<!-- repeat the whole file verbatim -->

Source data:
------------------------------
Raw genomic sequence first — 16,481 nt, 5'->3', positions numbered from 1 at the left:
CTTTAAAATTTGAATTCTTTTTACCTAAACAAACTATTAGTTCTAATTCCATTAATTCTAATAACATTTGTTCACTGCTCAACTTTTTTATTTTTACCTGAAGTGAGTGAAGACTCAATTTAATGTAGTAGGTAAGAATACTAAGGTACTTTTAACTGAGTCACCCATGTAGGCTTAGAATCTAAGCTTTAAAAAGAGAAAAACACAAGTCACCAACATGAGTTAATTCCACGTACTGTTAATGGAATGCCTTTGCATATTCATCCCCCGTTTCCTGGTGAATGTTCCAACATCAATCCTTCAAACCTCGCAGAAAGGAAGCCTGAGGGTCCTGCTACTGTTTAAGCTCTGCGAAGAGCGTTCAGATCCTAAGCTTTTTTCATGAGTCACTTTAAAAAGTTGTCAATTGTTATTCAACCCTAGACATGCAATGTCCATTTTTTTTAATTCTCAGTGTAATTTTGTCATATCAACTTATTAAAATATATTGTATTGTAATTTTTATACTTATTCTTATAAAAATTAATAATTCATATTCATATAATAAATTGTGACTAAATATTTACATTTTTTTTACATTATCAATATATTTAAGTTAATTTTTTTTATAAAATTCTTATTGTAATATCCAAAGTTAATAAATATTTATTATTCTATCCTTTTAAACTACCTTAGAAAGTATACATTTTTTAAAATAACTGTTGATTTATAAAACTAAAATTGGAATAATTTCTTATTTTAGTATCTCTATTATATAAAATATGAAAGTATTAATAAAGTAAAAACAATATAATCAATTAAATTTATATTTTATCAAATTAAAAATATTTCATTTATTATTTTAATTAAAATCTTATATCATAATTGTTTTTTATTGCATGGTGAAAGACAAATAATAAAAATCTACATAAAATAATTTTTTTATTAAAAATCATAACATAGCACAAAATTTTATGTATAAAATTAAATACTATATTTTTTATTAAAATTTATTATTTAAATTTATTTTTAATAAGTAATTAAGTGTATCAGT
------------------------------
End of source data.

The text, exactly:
Raw genomic sequence first — 16,481 nt, 5'->3', positions numbered from 1 at the left:
CTTTAAAATTTGAATTCTTTTTACCTAAACAAACTATTAGTTCTAATTCCATTAATTCTAATAACATTTGTTCACTGCTCAACTTTTTTATTTTTACCTGAAGTGAGTGAAGACTCAATTTAATGTAGTAGGTAAGAATACTAAGGTACTTTTAACTGAGTCACCCATGTAGGCTTAGAATCTAAGCTTTAAAAAGAGAAAAACACAAGTCACCAACATGAGTTAATTCCACGTACTGTTAATGGAATGCCTTTGCATATTCATCCCCCGTTTCCTGGTGAATGTTCCAACATCAATCCTTCAAACCTCGCAGAAAGGAAGCCTGAGGGTCCTGCTACTGTTTAAGCTCTGCGAAGAGCGTTCAGATCCTAAGCTTTTTTCATGAGTCACTTTAAAAAGTTGTCAATTGTTATTCAACCCTAGACATGCAATGTCCATTTTTTTTAATTCTCAGTGTAATTTTGTCATATCAACTTATTAAAATATATTGTATTGTAATTTTTATACTTATTCTTATAAAAATTAATAATTCATATTCATATAATAAATTGTGACTAAATATTTACATTTTTTTTACATTATCAATATATTTAAGTTAATTTTTTTTATAAAATTCTTATTGTAATATCCAAAGTTAATAAATATTTATTATTCTATCCTTTTAAACTACCTTAGAAAGTATACATTTTTTAAAATAACTGTTGATTTATAAAACTAAAATTGGAATAATTTCTTATTTTAGTATCTCTATTATATAAAATATGAAAGTATTAATAAAGTAAAAACAATATAATCAATTAAATTTATATTTTATCAAATTAAAAATATTTCATTTATTATTTTAATTAAAATCTTATATCATAATTGTTTTTTATTGCATGGTGAAAGACAAATAATAAAAATCTACATAAAATAATTTTTTTATTAAAAATCATAACATAGCACAAAATTTTATGTATAAAATTAAATACTATATTTTTTATTAAAATTTATTATTTAAATTTATTTTTAATAAGTAATTAAGTGTATCAGT